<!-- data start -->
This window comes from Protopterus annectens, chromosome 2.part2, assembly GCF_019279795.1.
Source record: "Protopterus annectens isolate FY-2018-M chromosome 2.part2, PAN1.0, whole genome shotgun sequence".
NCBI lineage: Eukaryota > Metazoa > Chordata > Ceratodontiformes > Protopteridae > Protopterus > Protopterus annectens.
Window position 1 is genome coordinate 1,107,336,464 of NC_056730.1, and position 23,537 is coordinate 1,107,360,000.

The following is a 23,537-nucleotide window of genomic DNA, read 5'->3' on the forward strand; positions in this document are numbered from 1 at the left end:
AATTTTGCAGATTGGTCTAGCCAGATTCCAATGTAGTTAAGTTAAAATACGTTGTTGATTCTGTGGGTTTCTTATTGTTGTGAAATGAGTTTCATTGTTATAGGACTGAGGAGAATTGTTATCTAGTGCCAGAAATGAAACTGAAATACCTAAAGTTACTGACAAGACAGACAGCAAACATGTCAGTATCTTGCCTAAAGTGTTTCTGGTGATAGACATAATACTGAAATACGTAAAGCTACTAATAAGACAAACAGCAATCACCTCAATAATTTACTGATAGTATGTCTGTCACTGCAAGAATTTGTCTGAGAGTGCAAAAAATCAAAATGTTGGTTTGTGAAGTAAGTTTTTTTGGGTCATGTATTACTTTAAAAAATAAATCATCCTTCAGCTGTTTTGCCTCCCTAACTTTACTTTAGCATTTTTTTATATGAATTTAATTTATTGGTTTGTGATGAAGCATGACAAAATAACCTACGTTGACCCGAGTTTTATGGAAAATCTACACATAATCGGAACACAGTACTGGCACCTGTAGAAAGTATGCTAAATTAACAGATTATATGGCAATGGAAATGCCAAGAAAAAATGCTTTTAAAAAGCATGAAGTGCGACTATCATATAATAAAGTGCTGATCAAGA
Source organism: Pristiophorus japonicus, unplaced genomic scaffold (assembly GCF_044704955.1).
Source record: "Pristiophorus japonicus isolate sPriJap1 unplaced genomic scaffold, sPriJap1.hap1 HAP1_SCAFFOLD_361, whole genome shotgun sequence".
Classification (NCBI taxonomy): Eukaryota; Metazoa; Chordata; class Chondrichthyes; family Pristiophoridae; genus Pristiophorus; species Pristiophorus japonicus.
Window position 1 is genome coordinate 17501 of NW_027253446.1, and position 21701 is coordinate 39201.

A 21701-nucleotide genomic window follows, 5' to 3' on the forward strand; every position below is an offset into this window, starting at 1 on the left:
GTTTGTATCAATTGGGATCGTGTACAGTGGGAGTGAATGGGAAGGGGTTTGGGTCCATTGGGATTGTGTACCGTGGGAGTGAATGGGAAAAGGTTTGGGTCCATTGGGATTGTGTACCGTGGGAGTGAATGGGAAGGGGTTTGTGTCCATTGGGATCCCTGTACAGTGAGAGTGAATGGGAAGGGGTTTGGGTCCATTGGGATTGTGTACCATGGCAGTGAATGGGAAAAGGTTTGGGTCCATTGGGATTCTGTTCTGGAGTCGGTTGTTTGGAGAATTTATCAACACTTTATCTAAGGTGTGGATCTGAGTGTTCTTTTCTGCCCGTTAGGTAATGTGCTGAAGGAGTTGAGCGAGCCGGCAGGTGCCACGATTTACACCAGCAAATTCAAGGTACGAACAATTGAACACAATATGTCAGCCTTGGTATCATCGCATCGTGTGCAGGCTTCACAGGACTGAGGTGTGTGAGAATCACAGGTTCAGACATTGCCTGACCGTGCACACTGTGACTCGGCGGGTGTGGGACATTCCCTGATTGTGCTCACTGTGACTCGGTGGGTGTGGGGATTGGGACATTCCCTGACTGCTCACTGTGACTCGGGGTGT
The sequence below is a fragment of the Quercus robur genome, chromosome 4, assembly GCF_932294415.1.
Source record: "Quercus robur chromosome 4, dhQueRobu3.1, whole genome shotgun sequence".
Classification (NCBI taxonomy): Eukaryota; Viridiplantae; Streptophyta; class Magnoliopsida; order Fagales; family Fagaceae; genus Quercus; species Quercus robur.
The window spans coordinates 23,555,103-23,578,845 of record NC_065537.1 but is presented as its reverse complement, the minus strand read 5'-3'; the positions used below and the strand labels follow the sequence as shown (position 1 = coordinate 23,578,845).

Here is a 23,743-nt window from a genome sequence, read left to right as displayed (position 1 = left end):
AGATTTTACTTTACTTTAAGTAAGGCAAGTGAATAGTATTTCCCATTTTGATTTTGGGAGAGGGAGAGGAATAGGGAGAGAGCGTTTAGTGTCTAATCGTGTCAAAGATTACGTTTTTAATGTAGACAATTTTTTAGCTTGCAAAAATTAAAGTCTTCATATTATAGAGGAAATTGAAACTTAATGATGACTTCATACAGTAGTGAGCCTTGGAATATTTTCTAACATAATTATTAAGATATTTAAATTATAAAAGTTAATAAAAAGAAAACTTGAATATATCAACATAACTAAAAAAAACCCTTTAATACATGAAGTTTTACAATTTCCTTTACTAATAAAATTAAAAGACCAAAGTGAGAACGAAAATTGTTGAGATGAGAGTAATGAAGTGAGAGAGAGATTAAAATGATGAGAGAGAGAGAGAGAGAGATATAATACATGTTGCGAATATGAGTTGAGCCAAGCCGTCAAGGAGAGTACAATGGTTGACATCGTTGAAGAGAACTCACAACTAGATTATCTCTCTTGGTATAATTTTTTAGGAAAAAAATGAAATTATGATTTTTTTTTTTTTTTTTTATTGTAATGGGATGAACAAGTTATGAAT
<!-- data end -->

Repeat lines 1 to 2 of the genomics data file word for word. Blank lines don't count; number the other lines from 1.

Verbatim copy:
This window comes from Protopterus annectens, chromosome 2.part2, assembly GCF_019279795.1.
Source record: "Protopterus annectens isolate FY-2018-M chromosome 2.part2, PAN1.0, whole genome shotgun sequence".